I spent the night before my American Government final watching the impeachment of Donald Trump from the Hawthorne-Longfellow Library (H-L) basement, an impeachment that I had anticipated since the transcript of his phone call with Ukrainian President Zalensky had been released a few months earlier. I was eager for Trump to be impeached, as I strongly believed—and still do—that someone who would corrupt the democratic process should be brought to justice, no matter how powerful they may be.
In addition to the phone call with Zalensky, I was also disgusted at Trump’s attempt to thwart the judicial process by directing his administration to not comply with the impeachment inquiry. His willful efforts to impede a process granted to Congress by our Constitution served as yet another example of him transforming the presidency into a position that benefits him rather than the people he was elected to represent. Even without the phone call, his subterfuge was an offence worthy of impeachment and removal from office.
It wasn’t until Trump’s impeachment that I started to look into Clinton’s. Being born in 2000, my knowledge of Bill Clinton’s impeachment was lackluster. I knew that he was impeached but not removed from office, and I knew that he did, in fact, have relations with “that woman,” but that was about it. I actually thought he had been impeached for having an affair with Monica Lewinsky. Being a staunch Democrat, I was surprised to find that I agreed with the charges brought against Clinton. Even more surprising were the similarities between his impeachment and Trump’s.
While Clinton wasn’t accused of conspiring with a foreign government to interfere with our elections, he was guilty of attempting to cover up evidence pertaining to an investigation that would have incriminated him in crimes committed before becoming Commander in Chief. While President, Clinton was sued by Paula Jones for sexual harassment that occurred while he was the Governor of Arkansas. Jones alleged that Clinton had an Arkansas state trooper invite her to a hotel room where Clinton made inappropriate advances on her. It was during a grand jury investigation of these and related charges that prosecutors discovered Bill Clinton had personally engaged in perjury and instructed his counsel and witnesses to do the same. The express purpose of his perjury was to cover up his wrongdoings and subvert the judicial process, using his power as President to influence testimony to provide a more favorable outcome for himself. Unluckily for him, investigators caught the disparities in the narrative, leading to the impeachment inquiry.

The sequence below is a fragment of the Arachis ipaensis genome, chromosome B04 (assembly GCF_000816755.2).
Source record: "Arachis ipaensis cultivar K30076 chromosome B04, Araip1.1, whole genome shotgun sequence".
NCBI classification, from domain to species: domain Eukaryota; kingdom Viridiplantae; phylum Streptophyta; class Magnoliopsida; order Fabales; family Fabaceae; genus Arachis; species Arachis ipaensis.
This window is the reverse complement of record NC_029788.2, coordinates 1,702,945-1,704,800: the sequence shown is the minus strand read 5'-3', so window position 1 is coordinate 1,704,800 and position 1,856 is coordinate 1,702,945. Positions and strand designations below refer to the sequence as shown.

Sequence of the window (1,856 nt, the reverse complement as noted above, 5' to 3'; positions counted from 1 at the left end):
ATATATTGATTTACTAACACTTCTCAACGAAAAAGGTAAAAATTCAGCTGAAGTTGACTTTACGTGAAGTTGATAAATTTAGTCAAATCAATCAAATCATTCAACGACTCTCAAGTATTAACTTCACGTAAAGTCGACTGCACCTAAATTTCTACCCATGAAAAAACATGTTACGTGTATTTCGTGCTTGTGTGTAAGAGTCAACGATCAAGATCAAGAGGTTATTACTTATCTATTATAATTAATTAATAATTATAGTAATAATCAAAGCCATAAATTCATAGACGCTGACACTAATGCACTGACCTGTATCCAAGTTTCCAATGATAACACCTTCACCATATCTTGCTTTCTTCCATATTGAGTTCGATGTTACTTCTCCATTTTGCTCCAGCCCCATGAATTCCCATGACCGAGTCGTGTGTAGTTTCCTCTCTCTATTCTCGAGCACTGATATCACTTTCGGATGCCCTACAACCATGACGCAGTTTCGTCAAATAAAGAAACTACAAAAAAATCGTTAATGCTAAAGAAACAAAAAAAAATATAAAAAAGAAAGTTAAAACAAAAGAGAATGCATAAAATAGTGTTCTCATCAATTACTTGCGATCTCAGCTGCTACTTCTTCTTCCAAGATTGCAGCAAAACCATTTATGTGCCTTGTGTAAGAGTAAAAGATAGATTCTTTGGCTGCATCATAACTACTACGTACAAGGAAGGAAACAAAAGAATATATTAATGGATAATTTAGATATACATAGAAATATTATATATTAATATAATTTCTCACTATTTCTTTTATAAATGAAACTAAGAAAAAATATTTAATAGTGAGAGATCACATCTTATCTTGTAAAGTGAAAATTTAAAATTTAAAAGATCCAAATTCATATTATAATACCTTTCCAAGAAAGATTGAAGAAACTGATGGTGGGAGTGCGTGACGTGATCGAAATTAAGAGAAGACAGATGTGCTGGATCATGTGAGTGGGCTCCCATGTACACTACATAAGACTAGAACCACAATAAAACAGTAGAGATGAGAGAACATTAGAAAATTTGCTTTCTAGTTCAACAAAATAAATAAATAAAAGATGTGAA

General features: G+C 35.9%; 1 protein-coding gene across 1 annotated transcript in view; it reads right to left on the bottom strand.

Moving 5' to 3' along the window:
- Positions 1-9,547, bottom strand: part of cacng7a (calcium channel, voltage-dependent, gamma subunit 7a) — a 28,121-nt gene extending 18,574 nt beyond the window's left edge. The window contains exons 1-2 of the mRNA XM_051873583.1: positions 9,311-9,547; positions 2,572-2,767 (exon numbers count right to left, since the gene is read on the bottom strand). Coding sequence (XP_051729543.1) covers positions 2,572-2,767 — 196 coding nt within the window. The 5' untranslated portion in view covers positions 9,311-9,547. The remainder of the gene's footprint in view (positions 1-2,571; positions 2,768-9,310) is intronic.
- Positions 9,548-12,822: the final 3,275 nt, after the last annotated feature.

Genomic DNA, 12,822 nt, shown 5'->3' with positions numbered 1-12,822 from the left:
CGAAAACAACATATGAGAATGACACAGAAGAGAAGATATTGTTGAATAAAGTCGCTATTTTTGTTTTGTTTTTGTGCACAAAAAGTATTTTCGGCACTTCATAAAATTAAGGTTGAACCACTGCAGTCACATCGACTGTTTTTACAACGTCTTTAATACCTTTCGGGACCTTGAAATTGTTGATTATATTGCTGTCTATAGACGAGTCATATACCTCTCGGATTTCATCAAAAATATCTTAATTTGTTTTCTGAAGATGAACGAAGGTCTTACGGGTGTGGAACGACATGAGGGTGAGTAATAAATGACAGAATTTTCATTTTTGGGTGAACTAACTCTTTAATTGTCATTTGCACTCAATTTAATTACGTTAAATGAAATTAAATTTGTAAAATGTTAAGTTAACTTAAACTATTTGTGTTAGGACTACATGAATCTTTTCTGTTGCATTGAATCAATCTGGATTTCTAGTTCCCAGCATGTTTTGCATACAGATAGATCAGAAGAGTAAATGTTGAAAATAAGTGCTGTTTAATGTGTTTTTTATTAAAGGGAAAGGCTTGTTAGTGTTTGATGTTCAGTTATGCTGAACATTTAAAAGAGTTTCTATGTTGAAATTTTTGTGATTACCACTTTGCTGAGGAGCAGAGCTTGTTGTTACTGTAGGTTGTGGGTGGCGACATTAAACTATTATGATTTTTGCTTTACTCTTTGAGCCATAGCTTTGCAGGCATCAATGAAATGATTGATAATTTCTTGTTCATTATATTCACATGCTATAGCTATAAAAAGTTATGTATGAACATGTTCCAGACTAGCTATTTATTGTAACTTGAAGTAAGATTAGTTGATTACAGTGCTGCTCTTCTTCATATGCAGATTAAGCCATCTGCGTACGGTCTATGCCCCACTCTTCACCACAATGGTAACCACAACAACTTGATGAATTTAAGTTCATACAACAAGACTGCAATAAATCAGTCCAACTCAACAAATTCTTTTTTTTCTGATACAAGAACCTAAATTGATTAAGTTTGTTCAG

After reading the House’s evidence against him, I see no other option than to say Bill Clinton should have been removed from office. Clinton’s willingness to lie under oath showed that he didn’t respect the office. Further, this evidence demonstrated that Clinton sought to tip the scales in his favor—behavior that cannot be condoned in our public servants. The President needs to be someone we can trust to protect our interests, not their own. It hurts to say as a Democrat, but I can’t defend a man who deliberately impeded the system that is supposed to apply to everyone equally. There’s a reason Lady Justice is blindfolded. If laws were applied selectively, it would not be truly just. As we can see with the continued abuse and murder of civilians at the hands of the police, accountability of those vested with power is crucial.
Clinton attempted to use his power as President to circumvent punishment, just as Donald Trump did in response to the recent impeachment inquiry. I remember the fervor my friends and I had surrounding the impeachment. We, as liberals, were excited to see Trump brought to justice. We were excited to see a criminal held accountable for his actions. Now I encourage other liberals to come together and recognize that a President from our own party was similarly guilty of wrongdoing. If we can’t criticize Clinton for doing exactly what we condemned Trump for doing, then our condemnations mean nothing. Cheering for one side while ignoring the injustices committed in one’s own camp is downright hypocritical. To do so would reveal that we were excited for an ideological rival to be impeached, not that we actually care about the crime he committed and the sanctity of the office that he violated. By considering impeachments against presidents from different parties in our recent history, we are given a unique opportunity to reflect on our own political biases and strive to take action against them.
Gabe Batista is a member of the class of 2023.